LE 1

Wednesday has to be the least exciting day of the week. Your energy boost from the weekend is likely spent, and you’ve still got a couple more days of work until your next chance to cut loose and have some fun.

At least, that’s how things generally are. This week, we’re psyched about Wednesday, because October 8 is bringing a lunar eclipse to Japan, and as part of the celestial show, the moon is turning red.

According to Japan’s National Astronomical Observatory, when the moon rises tonight at around 6:15, it’ll appear slightly chipped, as a result of passing into the Earth’s shadow. It’ll become further obscured as the night goes on, until it returns to its normal appearance around 9:35.

Weather forecasts are calling for clear skies across Japan tonight, which is great news for amateur astronomers. Unfortunately, amateur status means you have to do something else to pay your bills, and in always industrious Japan, most working professionals won’t be able to take a three-and-a-half-hour break to enjoy the eclipse from start to finish. So if all you can manage to sneak away for is a few minutes, this handy diagram from planetarium designer and Twitter user Kagaya can help you choose when to make your play.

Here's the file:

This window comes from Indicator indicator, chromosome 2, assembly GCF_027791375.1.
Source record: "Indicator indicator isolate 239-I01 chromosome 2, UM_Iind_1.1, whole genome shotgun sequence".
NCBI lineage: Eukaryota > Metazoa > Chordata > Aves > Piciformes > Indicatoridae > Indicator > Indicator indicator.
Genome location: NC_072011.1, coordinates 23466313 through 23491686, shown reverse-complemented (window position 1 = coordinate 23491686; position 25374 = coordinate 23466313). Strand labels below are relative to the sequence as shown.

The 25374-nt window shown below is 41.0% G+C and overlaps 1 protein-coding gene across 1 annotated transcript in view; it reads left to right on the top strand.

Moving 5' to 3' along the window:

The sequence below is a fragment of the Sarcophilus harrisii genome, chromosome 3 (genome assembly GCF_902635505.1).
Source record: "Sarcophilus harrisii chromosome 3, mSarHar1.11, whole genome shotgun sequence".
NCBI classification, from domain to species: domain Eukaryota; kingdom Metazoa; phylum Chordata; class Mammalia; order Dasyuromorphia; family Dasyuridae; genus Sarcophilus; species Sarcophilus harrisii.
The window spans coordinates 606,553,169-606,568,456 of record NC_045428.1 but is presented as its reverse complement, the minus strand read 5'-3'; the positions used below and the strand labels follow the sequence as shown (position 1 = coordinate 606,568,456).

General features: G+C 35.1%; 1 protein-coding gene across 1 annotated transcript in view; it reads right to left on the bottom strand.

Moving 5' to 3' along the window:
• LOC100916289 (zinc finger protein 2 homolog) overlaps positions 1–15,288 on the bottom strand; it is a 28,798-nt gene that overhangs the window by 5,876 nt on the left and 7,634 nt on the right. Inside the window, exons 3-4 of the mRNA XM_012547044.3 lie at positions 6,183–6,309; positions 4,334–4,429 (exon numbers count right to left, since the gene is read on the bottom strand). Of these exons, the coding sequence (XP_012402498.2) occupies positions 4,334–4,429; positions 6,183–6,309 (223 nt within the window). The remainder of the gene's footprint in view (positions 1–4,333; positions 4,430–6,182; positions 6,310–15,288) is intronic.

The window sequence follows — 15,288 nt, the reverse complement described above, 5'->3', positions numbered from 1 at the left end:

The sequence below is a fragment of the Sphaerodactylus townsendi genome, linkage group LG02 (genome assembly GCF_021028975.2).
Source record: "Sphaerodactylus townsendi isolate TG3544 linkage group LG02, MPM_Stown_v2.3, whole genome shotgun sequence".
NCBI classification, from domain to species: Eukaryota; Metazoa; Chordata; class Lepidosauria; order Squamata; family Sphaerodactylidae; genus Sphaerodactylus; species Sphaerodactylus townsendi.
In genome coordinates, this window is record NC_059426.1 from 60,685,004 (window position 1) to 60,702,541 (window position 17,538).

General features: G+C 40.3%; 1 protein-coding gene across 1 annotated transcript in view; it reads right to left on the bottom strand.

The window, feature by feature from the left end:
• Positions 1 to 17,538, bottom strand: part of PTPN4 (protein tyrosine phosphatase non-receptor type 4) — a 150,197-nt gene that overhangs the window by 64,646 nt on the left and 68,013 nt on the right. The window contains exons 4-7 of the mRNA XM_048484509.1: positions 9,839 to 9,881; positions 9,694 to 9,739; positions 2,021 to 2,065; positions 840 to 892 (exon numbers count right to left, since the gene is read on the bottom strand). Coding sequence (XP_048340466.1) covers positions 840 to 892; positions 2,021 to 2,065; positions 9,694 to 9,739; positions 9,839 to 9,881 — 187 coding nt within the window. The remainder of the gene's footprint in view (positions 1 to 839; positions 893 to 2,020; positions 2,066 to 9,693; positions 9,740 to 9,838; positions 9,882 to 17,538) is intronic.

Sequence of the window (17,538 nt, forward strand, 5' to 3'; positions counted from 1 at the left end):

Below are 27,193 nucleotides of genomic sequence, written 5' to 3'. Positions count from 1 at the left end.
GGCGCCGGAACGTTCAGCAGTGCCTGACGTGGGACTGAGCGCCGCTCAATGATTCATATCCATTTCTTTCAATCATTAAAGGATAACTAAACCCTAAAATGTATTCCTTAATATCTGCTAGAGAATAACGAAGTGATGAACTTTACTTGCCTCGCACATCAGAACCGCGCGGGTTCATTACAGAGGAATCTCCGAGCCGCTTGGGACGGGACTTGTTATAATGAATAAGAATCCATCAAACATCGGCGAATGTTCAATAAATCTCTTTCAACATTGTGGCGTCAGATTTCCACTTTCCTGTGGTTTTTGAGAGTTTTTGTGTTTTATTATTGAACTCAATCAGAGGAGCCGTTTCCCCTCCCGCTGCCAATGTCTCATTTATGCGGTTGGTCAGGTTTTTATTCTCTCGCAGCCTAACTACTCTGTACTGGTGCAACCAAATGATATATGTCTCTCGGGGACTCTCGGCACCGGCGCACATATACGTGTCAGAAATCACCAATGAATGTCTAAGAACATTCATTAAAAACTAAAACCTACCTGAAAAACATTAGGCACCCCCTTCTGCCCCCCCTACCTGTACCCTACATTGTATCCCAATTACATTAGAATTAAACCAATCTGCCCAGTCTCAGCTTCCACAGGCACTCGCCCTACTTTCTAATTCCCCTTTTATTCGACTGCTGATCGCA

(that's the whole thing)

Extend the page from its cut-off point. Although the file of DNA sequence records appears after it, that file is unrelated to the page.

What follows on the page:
As shown in the second moon from the bottom, by 6:50 roughly half of the moon will be hidden, and the eclipse will slide from partial to total at 7:25. It’ll reach its fullest stage at 7:55, so if you want to make the most of your moon-gazing, a little before eight o’clock is the time you want to shoot for.

Best of all, as the eclipse reaches its maximum phase, it’ll appear to change color, turning red and briefly becoming the galaxy’s largest and most awesome early Halloween decoration. You won’t want to miss it, so if you can tear yourself away from whatever usually captivates your interest for a while to stare at the skies, tonight’s the night.

Sources: National Astronomical Observatory of Japan, Twitter
Image: Twitter
[ Read in Japanese ]